Here's my admittedly late opinion on Zillow’s house-flipping failure.

Back in November, Zillow closed their house-flipping business, and I’ve been wanting to cover it for a while. It may seem like an old topic, but the principle it illustrates is as timely as ever. Zillow, as you may know, got into the home-flipping business. They would actually purchase properties on a massive scale from their main website. They epically failed in November, having lost $425 million.

“The unpredictability of home prices far exceeded what they anticipated.”

Why did they lose that money? Basically, they didn’t know what the house was worth when they bought it, and they didn’t know what it was worth when they sold it. The CEO himself said the unpredictability of home prices far exceeded what they anticipated. In other words, the Zillow estimate that they relied on is crap, and you shouldn’t rely on it either.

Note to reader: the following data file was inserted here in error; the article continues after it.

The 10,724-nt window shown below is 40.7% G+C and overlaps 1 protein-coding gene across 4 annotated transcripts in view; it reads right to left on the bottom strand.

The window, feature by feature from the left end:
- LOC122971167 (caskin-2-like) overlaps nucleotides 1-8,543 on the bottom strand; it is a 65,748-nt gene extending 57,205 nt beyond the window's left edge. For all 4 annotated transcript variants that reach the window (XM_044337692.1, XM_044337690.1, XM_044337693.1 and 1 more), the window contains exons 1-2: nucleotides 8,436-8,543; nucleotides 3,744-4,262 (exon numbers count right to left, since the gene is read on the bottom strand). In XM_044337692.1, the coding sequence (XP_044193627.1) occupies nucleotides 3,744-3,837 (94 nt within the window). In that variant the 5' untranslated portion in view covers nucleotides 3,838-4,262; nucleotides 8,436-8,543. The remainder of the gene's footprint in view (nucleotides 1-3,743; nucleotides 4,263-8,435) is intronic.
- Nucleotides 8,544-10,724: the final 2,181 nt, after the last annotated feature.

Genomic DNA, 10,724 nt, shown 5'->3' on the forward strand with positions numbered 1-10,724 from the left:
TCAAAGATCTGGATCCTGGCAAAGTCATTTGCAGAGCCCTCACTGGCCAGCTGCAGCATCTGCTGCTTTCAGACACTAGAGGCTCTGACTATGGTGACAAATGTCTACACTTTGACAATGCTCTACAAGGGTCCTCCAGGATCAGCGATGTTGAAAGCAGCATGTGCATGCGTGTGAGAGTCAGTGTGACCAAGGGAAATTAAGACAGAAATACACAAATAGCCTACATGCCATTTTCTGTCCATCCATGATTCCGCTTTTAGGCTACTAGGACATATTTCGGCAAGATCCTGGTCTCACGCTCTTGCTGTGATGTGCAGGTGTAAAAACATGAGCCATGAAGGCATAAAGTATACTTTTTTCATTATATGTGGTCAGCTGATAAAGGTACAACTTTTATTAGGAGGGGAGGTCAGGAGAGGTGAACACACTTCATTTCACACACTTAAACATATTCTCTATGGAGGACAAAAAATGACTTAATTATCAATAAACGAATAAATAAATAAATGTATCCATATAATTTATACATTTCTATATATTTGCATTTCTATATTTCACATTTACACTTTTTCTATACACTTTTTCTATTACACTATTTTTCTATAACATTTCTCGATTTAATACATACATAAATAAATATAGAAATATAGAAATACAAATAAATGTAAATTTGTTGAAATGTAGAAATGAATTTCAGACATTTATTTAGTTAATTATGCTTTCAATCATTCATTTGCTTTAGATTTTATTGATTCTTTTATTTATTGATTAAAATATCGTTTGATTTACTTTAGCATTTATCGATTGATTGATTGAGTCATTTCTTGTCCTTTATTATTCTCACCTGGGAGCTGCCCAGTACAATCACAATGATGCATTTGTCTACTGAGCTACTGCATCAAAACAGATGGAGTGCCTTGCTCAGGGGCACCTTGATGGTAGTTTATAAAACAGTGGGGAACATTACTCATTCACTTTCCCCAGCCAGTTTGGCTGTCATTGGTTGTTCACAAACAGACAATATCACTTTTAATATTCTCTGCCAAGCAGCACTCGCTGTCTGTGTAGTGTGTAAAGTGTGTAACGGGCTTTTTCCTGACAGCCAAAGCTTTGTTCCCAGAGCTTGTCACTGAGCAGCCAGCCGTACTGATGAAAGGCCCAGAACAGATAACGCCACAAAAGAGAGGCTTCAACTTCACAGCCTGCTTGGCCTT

I work with four or five people who rehab homes. We’ve become good friends over the years, so they ask me what a home is worth and what it will be worth when they get done fixing it. I know how to do this accurately, and let me assure you that there are too many variables to program a computer to do the same. An algorithm can’t walk through a house and smell the cat urine.

It takes experience and judgment to account for these things. Zillow, by their own admission, should only be used as a starting point to sate your curiosity. If you want an accurate home valuation, call me or an appraiser you trust.

I hope you enjoyed my rant. If you have any questions about the Zillow news or real estate in general, feel free to call or email me. I look forward to hearing from you.